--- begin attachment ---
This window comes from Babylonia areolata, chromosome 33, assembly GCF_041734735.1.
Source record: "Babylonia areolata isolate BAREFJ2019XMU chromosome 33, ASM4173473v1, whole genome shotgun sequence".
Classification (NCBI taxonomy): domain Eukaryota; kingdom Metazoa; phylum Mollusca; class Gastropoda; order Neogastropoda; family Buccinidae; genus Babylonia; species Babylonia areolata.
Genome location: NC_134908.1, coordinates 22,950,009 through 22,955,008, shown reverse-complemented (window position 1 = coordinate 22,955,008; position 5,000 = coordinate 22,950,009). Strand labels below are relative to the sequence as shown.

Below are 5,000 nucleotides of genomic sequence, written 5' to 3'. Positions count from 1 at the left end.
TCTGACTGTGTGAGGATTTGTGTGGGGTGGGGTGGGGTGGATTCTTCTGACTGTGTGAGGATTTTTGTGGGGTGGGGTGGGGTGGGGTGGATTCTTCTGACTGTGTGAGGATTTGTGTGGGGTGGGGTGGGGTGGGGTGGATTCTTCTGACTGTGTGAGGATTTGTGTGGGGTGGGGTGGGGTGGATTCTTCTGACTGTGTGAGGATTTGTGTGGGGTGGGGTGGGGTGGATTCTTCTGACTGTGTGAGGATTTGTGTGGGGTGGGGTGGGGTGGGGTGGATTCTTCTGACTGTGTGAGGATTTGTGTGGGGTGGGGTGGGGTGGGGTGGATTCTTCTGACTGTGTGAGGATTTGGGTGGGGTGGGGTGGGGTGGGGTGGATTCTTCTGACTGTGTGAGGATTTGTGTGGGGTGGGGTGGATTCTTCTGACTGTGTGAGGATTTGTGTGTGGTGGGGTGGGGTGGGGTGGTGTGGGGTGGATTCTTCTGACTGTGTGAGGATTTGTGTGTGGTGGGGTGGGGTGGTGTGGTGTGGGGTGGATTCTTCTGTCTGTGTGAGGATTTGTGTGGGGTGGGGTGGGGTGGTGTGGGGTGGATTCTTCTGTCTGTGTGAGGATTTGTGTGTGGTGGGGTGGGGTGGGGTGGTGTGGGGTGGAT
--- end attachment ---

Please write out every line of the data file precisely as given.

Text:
This window comes from Babylonia areolata, chromosome 33, assembly GCF_041734735.1.
Source record: "Babylonia areolata isolate BAREFJ2019XMU chromosome 33, ASM4173473v1, whole genome shotgun sequence".
Classification (NCBI taxonomy): domain Eukaryota; kingdom Metazoa; phylum Mollusca; class Gastropoda; order Neogastropoda; family Buccinidae; genus Babylonia; species Babylonia areolata.
Genome location: NC_134908.1, coordinates 22,950,009 through 22,955,008, shown reverse-complemented (window position 1 = coordinate 22,955,008; position 5,000 = coordinate 22,950,009). Strand labels below are relative to the sequence as shown.

Below are 5,000 nucleotides of genomic sequence, written 5' to 3'. Positions count from 1 at the left end.
TCTGACTGTGTGAGGATTTGTGTGGGGTGGGGTGGGGTGGATTCTTCTGACTGTGTGAGGATTTTTGTGGGGTGGGGTGGGGTGGGGTGGATTCTTCTGACTGTGTGAGGATTTGTGTGGGGTGGGGTGGGGTGGGGTGGATTCTTCTGACTGTGTGAGGATTTGTGTGGGGTGGGGTGGGGTGGATTCTTCTGACTGTGTGAGGATTTGTGTGGGGTGGGGTGGGGTGGATTCTTCTGACTGTGTGAGGATTTGTGTGGGGTGGGGTGGGGTGGGGTGGATTCTTCTGACTGTGTGAGGATTTGTGTGGGGTGGGGTGGGGTGGGGTGGATTCTTCTGACTGTGTGAGGATTTGGGTGGGGTGGGGTGGGGTGGGGTGGATTCTTCTGACTGTGTGAGGATTTGTGTGGGGTGGGGTGGATTCTTCTGACTGTGTGAGGATTTGTGTGTGGTGGGGTGGGGTGGGGTGGTGTGGGGTGGATTCTTCTGACTGTGTGAGGATTTGTGTGTGGTGGGGTGGGGTGGTGTGGTGTGGGGTGGATTCTTCTGTCTGTGTGAGGATTTGTGTGGGGTGGGGTGGGGTGGTGTGGGGTGGATTCTTCTGTCTGTGTGAGGATTTGTGTGTGGTGGGGTGGGGTGGGGTGGTGTGGGGTGGAT